Former Reagan political aide Haley Barbour captured the chairmanship of the Republican National Committee Friday, replacing Rich Bond.

Barbour was elected with 90 of the possible 165 votes cast in the third round of secret ballotting for the post.Spencer Abraham of Michigan finished second with 57 votes, followed by Howard "Bo" Callaway, a former Colorado state chairman, Georgia congressman and Army secretary, with 18.

Barbour, 45, a Republican national committeeman from Mississippi, expressed his gratitude.

"Republicans today exhibited the type of talent we had present in

our party with the number of quality people who ran for this post. I am proud to be a Republican," Barbour said.

After the second ballot, former Missouri Gov. John Ash-croft, who had been campaigning hard for the post, withdrew his name but failed to throw his support to any of the other candidates.

"I pledge my complete and total support to your chairman," said Ashcroft in making his withdrawal. "I know I can count on all the friends I have made in the Republican Party to keep working toward making this a better party."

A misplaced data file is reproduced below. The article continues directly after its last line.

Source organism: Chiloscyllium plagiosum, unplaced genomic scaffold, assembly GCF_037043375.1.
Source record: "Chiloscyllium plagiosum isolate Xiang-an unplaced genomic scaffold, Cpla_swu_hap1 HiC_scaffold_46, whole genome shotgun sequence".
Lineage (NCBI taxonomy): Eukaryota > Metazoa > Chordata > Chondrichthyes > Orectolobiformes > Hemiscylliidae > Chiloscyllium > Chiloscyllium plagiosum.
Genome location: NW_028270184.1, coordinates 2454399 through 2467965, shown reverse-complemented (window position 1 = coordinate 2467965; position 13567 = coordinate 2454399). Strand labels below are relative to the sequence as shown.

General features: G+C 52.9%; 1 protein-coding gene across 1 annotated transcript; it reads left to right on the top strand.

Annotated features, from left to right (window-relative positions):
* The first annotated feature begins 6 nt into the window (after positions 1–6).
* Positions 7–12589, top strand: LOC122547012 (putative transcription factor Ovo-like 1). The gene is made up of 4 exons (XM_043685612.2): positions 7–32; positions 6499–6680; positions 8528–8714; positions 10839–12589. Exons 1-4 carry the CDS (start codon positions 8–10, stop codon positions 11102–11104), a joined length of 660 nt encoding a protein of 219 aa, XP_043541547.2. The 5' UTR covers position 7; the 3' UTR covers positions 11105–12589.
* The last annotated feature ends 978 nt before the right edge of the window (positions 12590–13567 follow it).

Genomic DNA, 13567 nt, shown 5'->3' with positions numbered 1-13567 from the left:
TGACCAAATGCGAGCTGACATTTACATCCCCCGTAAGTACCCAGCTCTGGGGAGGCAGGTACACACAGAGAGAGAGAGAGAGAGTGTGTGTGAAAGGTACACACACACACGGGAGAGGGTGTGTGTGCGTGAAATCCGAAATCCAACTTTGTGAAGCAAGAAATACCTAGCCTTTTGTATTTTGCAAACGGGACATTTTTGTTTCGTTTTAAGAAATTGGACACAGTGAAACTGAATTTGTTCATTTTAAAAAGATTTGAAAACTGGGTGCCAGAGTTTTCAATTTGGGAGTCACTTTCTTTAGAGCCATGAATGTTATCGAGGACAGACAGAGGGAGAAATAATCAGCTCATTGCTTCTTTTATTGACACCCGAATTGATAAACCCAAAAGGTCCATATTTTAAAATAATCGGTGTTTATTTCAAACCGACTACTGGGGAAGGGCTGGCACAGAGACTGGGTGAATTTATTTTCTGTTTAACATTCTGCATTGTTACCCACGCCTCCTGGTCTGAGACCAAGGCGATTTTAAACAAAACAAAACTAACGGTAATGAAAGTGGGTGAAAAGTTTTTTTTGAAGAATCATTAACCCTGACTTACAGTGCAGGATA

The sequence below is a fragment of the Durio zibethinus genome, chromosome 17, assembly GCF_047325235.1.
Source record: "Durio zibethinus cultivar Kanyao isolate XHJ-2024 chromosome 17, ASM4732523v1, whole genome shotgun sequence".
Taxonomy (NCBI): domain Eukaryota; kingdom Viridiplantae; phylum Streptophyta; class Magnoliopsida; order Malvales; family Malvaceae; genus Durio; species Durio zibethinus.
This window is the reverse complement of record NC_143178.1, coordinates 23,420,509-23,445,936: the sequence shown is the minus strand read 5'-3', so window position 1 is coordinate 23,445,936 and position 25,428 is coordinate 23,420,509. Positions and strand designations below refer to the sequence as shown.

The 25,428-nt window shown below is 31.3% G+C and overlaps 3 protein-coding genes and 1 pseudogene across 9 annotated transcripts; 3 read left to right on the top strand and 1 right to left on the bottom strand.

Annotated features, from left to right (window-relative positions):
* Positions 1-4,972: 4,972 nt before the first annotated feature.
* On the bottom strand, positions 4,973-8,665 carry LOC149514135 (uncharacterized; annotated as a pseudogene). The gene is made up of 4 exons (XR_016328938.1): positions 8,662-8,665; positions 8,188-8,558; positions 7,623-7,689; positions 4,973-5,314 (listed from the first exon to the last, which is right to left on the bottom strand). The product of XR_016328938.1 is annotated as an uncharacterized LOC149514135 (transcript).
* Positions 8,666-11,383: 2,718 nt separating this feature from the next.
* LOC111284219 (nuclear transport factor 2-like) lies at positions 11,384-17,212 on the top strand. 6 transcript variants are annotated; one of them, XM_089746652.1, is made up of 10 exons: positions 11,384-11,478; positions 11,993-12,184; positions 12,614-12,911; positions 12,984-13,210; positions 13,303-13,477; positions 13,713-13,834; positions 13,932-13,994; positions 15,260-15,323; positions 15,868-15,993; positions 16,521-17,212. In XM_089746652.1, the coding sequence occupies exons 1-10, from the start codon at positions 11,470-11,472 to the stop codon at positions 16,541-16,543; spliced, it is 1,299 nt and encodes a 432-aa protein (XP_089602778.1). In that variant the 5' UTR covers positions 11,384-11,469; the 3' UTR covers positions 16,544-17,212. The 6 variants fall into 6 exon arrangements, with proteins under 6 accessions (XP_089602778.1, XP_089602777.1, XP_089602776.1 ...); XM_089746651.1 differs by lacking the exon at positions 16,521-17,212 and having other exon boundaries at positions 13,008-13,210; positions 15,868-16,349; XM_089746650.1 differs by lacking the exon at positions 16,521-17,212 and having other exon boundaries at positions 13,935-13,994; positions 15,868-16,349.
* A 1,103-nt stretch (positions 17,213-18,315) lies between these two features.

Craig Berkman, former Oregon Republican chairman, also withdrew, throwing his support to Barbour.

The campaign heated up during Thursday's opening session as fliers were circulated among the delegates. The fliers criticized Barbour for his lobbying business and accused Abraham of failing both as a state leader and in his post on the GOP Congressional Committee.

None of the candidates took responsibility for the fliers.

Barbour was a senior adviser to the Bush campaign in 1988 and worked in the Reagan White House as a special assistant and later as deputy assistant and director of the White House Office of Political Affairs, where he was responsible for all White House political activity.

Barbour, a seventh generation Mississippian, ran for the Senate in 1982 but lost to incumbent Sen. John Stennis, D-Miss.

A 1973 graduate of the University of Mississippi, Barbour directed for President Gerald Ford's 1976 campaign in seven states.

He currently is in private law practice.